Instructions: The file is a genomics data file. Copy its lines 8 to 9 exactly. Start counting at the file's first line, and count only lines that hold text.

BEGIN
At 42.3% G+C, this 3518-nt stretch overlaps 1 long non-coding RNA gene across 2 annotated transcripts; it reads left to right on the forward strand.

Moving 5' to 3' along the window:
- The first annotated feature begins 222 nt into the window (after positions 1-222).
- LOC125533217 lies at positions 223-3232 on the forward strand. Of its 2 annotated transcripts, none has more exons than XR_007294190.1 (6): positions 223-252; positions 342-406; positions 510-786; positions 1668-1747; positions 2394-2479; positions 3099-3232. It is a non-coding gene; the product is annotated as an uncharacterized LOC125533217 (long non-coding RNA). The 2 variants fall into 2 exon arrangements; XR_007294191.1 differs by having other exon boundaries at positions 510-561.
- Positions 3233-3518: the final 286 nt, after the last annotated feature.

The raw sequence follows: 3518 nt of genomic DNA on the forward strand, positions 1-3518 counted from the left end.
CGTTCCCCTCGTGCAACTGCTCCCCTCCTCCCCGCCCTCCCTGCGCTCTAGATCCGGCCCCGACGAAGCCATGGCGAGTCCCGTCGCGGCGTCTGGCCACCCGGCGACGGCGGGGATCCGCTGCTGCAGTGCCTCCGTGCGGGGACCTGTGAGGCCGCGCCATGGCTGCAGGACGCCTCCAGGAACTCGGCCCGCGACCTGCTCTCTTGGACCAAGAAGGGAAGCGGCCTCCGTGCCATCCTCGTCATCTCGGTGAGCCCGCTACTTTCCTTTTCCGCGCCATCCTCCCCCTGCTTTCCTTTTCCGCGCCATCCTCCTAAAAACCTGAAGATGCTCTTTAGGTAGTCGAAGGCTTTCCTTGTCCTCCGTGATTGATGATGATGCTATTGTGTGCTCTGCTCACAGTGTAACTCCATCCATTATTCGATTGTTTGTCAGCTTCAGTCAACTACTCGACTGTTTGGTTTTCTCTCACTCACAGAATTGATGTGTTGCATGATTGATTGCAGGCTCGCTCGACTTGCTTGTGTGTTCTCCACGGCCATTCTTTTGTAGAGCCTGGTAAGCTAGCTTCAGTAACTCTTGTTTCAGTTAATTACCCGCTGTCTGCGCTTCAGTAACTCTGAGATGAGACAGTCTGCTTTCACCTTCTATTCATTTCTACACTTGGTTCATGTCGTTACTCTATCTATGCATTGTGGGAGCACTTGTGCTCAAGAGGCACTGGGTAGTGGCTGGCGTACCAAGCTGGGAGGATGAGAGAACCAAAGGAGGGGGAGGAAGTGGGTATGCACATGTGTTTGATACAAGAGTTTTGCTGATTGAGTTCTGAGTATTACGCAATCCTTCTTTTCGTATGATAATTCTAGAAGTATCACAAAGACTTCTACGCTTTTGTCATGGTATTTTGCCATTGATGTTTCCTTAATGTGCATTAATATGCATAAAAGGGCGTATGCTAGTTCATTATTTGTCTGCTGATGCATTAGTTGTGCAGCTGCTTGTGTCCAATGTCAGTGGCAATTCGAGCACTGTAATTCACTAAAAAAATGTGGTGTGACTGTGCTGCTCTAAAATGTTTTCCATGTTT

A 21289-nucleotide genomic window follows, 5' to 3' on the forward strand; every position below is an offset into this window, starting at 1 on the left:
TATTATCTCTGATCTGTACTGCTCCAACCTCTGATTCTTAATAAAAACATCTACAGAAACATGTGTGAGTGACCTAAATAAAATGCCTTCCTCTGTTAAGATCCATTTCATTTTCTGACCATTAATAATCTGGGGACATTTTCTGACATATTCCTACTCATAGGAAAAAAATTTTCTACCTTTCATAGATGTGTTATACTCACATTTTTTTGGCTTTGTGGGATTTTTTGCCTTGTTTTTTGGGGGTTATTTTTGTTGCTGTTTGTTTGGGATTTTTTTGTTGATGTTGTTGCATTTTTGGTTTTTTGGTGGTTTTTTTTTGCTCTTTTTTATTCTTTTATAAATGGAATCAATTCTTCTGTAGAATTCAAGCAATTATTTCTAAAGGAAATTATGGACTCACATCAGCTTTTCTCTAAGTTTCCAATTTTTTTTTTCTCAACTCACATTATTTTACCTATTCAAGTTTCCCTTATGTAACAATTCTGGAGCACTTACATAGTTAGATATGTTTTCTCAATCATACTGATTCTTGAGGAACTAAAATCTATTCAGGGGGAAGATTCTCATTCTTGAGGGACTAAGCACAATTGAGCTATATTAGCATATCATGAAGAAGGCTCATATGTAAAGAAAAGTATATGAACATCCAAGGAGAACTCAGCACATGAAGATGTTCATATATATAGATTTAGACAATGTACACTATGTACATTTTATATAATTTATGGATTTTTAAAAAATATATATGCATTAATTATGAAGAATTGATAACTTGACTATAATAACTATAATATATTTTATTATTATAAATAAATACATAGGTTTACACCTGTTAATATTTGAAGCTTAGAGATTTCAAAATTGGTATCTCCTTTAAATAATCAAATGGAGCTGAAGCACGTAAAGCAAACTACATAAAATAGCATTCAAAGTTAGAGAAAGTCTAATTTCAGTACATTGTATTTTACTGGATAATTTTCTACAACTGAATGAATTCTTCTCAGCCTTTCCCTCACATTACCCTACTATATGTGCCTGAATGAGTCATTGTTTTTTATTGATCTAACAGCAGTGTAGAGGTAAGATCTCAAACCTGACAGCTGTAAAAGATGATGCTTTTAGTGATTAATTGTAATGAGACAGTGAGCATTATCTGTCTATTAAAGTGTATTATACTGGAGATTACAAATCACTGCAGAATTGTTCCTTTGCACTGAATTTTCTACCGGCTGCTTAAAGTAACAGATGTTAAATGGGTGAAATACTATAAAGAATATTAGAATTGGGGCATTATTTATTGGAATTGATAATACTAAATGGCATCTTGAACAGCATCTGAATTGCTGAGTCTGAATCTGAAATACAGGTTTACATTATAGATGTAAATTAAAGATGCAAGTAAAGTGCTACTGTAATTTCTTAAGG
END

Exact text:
A 21289-nucleotide genomic window follows, 5' to 3' on the forward strand; every position below is an offset into this window, starting at 1 on the left:
TATTATCTCTGATCTGTACTGCTCCAACCTCTGATTCTTAATAAAAACATCTACAGAAACATGTGTGAGTGACCTAAATAAAATGCCTTCCTCTGTTAAGATCCATTTCATTTTCTGACCATTAATAATCTGGGGACATTTTCTGACATATTCCTACTCATAGGAAAAAAATTTTCTACCTTTCATAGATGTGTTATACTCACATTTTTTTGGCTTTGTGGGATTTTTTGCCTTGTTTTTTGGGGGTTATTTTTGTTGCTGTTTGTTTGGGATTTTTTTGTTGATGTTGTTGCATTTTTGGTTTTTTGGTGGTTTTTTTTTGCTCTTTTTTATTCTTTTATAAATGGAATCAATTCTTCTGTAGAATTCAAGCAATTATTTCTAAAGGAAATTATGGACTCACATCAGCTTTTCTCTAAGTTTCCAATTTTTTTTTTCTCAACTCACATTATTTTACCTATTCAAGTTTCCCTTATGTAACAATTCTGGAGCACTTACATAGTTAGATATGTTTTCTCAATCATACTGATTCTTGAGGAACTAAAATCTATTCAGGGGGAAGATTCTCATTCTTGAGGGACTAAGCACAATTGAGCTATATTAGCATATCATGAAGAAGGCTCATATGTAAAGAAAAGTATATGAACATCCAAGGAGAACTCAGCACATGAAGATGTTCATATATATAGATTTAGACAATGTACACTATGTACATTTTATATAATTTATGGATTTTTAAAAAATATATATGCATTAATTATGAAGAATTGATAACTTGACTATAATAACTATAATATATTTTATTATTATAAATAAATACATAGGTTTACACCTGTTAATATTTGAAGCTTAGAGATTTCAAAATTGGTATCTCCTTTAAATAATCAAATGGAGCTGAAGCACGTAAAGCAAACTACATAAAATAGCATTCAAAGTTAGAGAAAGTCTAATTTCAGTACATTGTATTTTACTGGATAATTTTCTACAACTGAATGAATTCTTCTCAGCCTTTCCCTCACATTACCCTACTATATGTGCCTGAATGAGTCATTGTTTTTTATTGATCTAACAGCAGTGTAGAGGTAAGATCTCAAACCTGACAGCTGTAAAAGATGATGCTTTTAGTGATTAATTGTAATGAGACAGTGAGCATTATCTGTCTATTAAAGTGTATTATACTGGAGATTACAAATCACTGCAGAATTGTTCCTTTGCACTGAATTTTCTACCGGCTGCTTAAAGTAACAGATGTTAAATGGGTGAAATACTATAAAGAATATTAGAATTGGGGCATTATTTATTGGAATTGATAATACTAAATGGCATCTTGAACAGCATCTGAATTGCTGAGTCTGAATCTGAAATACAGGTTTACATTATAGATGTAAATTAAAGATGCAAGTAAAGTGCTACTGTAATTTCTTAAGG